“Sales of organic items in supermarkets increased by 12.5% with fresh produce showing a rise of 15.5%. A general increase in the consumption of fruit and vegetables has benefited both organic and conventional producers. Although the organic sector has always been an important market for us, in response to this growing demand, we have increased our investment and focus on organics, including areas such as seed storage and the way in which we work with Bejo to identify varieties which will work well for organic production in the UK.”

The effect of COVID-19

Around the world the COVID-19 pandemic has changed people’s shopping patterns, and the UK is no exception, with organic vegetable box schemes seeing an unprecedented increase in demand, with some doubling their weekly sales over the course of 2020, while the online and home delivery markets saw average growth of 36% last year. In fact, as demand peaked existing capacity struggled to cope, and while 700,000 boxes were delivered over a six-week period, some estimates suggest that up to 5.3 million boxes could have been over the same timeframe.

What our customers are doing?

Riverford are the UK’s largest organic box producer, averaging between 80,000 and 85,000 deliveries a week, and has seen a sustained uplift in volumes of 50-60% compared to pre-Covid levels. Operations Director Luke King comments, “I do think the trend towards organic produce is ongoing,” says Luke, “During Covid I think the biggest driver was the convenience and the ability got a home delivery. “Moving forward, people definitely want to eat healthily and vegetables are part of that, with the fact they are organic being a secondary driver. We are setting out clear messages to customers, which gives us a good, differentiated story, of which organics is an important part.”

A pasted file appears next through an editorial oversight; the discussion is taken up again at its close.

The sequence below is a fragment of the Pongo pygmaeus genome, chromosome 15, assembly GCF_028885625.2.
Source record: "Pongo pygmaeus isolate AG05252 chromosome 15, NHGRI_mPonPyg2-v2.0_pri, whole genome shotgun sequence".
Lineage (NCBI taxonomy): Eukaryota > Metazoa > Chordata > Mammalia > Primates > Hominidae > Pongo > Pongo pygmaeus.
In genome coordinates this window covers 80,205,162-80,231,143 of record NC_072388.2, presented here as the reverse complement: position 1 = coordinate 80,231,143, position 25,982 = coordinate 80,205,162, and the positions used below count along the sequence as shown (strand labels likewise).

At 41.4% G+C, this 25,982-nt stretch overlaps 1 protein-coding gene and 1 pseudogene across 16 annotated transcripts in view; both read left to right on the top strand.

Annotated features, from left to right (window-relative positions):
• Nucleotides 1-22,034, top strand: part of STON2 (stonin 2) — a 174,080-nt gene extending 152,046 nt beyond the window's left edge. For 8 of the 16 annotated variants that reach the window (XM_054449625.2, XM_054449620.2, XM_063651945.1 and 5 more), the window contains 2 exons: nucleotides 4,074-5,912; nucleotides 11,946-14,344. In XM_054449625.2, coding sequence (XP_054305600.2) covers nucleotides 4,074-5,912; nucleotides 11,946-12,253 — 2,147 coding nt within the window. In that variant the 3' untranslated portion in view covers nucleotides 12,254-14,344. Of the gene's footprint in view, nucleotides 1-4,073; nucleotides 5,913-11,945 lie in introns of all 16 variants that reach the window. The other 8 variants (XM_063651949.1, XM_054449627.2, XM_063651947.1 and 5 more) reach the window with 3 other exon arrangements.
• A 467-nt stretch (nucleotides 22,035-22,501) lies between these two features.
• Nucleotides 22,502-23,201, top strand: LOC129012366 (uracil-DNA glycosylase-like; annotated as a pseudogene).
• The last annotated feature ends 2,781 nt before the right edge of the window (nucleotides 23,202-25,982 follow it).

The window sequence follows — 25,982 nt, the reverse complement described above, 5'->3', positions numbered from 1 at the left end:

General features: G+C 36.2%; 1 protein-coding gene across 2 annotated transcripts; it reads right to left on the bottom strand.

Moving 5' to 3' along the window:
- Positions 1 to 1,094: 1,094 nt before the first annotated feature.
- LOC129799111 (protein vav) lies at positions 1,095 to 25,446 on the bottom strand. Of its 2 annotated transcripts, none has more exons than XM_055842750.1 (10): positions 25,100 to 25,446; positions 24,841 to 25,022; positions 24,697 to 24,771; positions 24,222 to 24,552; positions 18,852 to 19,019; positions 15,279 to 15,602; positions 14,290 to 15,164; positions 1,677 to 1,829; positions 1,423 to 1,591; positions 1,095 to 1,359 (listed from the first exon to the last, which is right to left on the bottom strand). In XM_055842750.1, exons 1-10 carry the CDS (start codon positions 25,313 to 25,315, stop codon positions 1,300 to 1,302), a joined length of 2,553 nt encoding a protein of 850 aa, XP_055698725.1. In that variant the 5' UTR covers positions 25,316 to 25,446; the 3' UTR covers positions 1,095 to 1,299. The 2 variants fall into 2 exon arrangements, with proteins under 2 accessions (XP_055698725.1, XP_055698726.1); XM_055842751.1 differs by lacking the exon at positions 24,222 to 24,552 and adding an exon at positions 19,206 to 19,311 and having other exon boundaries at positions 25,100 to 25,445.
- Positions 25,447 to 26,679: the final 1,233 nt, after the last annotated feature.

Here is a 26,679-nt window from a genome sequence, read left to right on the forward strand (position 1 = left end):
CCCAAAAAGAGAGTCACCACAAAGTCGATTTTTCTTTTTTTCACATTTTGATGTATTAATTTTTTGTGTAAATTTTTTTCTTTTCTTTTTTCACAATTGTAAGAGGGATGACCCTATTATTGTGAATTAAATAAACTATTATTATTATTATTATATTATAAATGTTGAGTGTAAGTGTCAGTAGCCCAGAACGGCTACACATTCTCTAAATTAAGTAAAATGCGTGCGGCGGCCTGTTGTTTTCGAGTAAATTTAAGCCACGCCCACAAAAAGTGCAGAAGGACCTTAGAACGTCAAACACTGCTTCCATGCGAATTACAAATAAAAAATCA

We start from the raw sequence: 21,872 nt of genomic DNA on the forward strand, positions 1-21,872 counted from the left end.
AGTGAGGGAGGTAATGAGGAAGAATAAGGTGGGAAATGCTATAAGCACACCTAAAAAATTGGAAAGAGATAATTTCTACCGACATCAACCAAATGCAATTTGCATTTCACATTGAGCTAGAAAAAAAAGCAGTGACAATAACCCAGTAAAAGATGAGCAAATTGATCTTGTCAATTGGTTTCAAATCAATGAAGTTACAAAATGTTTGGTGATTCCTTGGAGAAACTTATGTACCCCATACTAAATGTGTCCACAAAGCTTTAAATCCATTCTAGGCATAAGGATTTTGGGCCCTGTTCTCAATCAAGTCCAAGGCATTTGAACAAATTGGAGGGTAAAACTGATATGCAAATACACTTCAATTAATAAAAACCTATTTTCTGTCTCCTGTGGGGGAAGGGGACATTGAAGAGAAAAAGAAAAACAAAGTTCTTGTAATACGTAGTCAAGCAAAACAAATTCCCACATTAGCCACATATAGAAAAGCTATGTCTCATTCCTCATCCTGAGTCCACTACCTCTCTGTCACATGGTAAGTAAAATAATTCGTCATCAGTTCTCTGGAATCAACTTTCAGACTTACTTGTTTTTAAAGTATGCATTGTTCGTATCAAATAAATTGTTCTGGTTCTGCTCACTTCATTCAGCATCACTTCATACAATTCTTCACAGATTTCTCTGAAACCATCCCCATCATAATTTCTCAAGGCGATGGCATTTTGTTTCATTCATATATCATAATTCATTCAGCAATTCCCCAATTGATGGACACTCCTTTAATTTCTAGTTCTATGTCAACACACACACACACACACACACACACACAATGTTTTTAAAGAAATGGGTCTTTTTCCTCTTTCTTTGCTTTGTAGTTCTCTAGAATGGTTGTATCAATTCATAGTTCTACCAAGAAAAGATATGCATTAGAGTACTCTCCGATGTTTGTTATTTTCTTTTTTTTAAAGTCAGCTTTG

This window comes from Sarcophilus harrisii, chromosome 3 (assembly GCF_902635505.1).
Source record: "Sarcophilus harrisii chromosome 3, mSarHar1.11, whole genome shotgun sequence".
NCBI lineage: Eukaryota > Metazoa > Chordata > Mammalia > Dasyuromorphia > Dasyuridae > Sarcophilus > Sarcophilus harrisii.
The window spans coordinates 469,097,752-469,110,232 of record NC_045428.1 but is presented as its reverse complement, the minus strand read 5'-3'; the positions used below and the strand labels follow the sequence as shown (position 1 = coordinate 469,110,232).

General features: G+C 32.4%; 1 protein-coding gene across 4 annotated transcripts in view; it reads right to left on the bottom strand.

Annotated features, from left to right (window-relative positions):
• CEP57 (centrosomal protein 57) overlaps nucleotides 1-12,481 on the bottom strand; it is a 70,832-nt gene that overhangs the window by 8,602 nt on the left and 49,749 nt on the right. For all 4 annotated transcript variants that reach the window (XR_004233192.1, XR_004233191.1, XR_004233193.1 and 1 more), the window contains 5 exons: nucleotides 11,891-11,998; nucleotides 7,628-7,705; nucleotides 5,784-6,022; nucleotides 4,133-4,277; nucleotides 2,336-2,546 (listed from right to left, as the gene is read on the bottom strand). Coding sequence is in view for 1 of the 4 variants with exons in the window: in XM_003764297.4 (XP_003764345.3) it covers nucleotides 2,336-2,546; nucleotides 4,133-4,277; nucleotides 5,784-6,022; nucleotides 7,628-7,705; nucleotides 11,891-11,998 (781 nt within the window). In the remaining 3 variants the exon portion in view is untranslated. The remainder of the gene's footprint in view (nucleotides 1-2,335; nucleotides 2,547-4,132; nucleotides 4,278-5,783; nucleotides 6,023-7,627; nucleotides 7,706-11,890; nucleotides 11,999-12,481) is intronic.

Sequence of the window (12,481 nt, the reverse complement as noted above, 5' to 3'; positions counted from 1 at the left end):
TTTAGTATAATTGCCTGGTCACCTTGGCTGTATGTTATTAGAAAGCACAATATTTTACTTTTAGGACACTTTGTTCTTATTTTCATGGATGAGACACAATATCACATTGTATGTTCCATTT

Organic production

UK growers converting to organic production currently get £400/ha in support payments from the government, although the Soil Association points out that the historic failure of the Common Agricultural Policy (CAP) to support small farms of less than 5ha has disadvantaged many organic vegetable growers. This is one area where the political freedom offered by Brexit may help boost the sector.

Of course, not all organic vegetable growers are below 5ha, and there are some very large producers. One of these is RB Organics, part of the Produce World Group, who grow more than 140 ha of organic vegetables, including some 4,330 tonnes of carrots (73 ha), as well as potatoes (40 ha) and onions (30 ha). These are supplied to a range of customers including supermarkets, wholesale supplies and food processors. “We have also exported some produce to the EU in previous years,” comments Oliver Watts, Head of Organic Roots & Potatoes at Produce World.

He points out that the company faces a number of challenges, many of which will be familiar to growers around the world. “Organic production faces many of the same challenges as other sectors,” says Oliver. “These include weed pressures and the availability of labour – particularly for hand weeding – as well as the unpredictability of the weather over the last few years. Like other growers we are faced with increases in the cost of production which needs to be balanced against downward pressure on sales prices and the difficulties in attracting labour.”